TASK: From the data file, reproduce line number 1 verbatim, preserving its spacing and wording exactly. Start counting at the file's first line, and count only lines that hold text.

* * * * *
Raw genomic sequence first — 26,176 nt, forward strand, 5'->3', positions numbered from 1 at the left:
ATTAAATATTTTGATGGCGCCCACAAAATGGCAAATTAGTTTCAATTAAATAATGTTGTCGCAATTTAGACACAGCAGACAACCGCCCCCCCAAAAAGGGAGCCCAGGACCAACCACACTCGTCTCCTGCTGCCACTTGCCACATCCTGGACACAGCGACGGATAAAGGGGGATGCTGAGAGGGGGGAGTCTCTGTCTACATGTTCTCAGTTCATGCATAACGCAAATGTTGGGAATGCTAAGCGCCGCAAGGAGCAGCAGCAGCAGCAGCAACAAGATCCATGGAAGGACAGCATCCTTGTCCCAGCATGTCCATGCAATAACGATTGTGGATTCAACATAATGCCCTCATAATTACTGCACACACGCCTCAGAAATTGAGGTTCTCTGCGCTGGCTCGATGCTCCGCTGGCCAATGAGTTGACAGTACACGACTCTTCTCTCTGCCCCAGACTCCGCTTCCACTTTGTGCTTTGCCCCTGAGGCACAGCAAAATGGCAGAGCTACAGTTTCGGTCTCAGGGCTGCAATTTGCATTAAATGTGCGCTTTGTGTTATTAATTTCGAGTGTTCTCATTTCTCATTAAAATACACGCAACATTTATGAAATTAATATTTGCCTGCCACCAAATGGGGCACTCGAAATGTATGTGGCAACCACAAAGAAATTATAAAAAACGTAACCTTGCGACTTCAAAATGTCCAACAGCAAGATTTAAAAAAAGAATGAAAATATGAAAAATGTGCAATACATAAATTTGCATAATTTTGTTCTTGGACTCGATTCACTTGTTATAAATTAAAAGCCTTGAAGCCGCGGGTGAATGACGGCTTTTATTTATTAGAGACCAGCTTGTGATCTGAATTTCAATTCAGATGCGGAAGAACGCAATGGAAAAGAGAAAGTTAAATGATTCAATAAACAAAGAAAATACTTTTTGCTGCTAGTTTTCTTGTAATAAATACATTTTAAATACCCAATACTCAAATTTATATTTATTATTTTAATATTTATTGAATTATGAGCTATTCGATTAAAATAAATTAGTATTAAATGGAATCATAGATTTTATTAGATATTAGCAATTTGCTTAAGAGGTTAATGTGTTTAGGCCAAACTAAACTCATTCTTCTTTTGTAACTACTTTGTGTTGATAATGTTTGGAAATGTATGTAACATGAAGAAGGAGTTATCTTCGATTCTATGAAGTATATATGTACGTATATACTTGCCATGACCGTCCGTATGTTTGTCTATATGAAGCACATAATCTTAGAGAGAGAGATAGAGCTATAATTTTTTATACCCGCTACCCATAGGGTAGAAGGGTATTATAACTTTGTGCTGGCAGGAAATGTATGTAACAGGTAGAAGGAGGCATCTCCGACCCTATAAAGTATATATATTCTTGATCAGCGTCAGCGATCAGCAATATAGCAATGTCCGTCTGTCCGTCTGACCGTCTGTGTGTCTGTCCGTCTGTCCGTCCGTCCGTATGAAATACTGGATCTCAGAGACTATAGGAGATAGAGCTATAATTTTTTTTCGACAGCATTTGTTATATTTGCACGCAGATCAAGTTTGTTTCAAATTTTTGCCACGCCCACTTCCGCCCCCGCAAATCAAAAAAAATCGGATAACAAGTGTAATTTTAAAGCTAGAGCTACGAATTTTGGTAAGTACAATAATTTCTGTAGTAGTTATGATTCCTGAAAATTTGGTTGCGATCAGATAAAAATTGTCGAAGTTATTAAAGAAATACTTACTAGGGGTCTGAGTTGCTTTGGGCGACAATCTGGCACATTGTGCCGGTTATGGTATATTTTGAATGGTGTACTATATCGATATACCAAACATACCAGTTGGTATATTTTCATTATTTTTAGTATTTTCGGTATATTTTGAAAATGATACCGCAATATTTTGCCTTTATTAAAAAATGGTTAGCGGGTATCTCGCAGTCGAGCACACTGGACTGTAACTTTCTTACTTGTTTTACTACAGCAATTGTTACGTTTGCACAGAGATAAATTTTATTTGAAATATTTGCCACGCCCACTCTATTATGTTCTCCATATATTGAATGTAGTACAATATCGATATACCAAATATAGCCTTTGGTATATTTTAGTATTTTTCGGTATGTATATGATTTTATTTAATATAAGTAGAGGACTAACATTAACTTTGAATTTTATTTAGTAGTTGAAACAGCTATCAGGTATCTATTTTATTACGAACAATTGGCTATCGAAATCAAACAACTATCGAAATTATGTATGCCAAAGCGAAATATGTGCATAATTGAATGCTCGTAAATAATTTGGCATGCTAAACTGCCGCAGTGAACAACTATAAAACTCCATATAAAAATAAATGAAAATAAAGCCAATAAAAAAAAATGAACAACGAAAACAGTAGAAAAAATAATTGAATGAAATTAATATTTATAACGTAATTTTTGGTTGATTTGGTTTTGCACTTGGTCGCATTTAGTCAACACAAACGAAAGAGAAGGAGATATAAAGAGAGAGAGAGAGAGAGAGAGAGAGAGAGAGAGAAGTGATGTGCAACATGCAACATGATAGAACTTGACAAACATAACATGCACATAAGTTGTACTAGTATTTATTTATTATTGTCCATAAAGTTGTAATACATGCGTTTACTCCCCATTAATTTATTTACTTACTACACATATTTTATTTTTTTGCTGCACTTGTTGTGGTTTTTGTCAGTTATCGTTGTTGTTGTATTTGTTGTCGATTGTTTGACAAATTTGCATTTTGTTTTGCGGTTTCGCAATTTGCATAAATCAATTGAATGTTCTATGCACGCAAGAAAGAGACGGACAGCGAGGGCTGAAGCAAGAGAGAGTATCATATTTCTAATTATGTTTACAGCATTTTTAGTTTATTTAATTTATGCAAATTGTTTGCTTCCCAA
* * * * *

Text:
Raw genomic sequence first — 26,176 nt, forward strand, 5'->3', positions numbered from 1 at the left: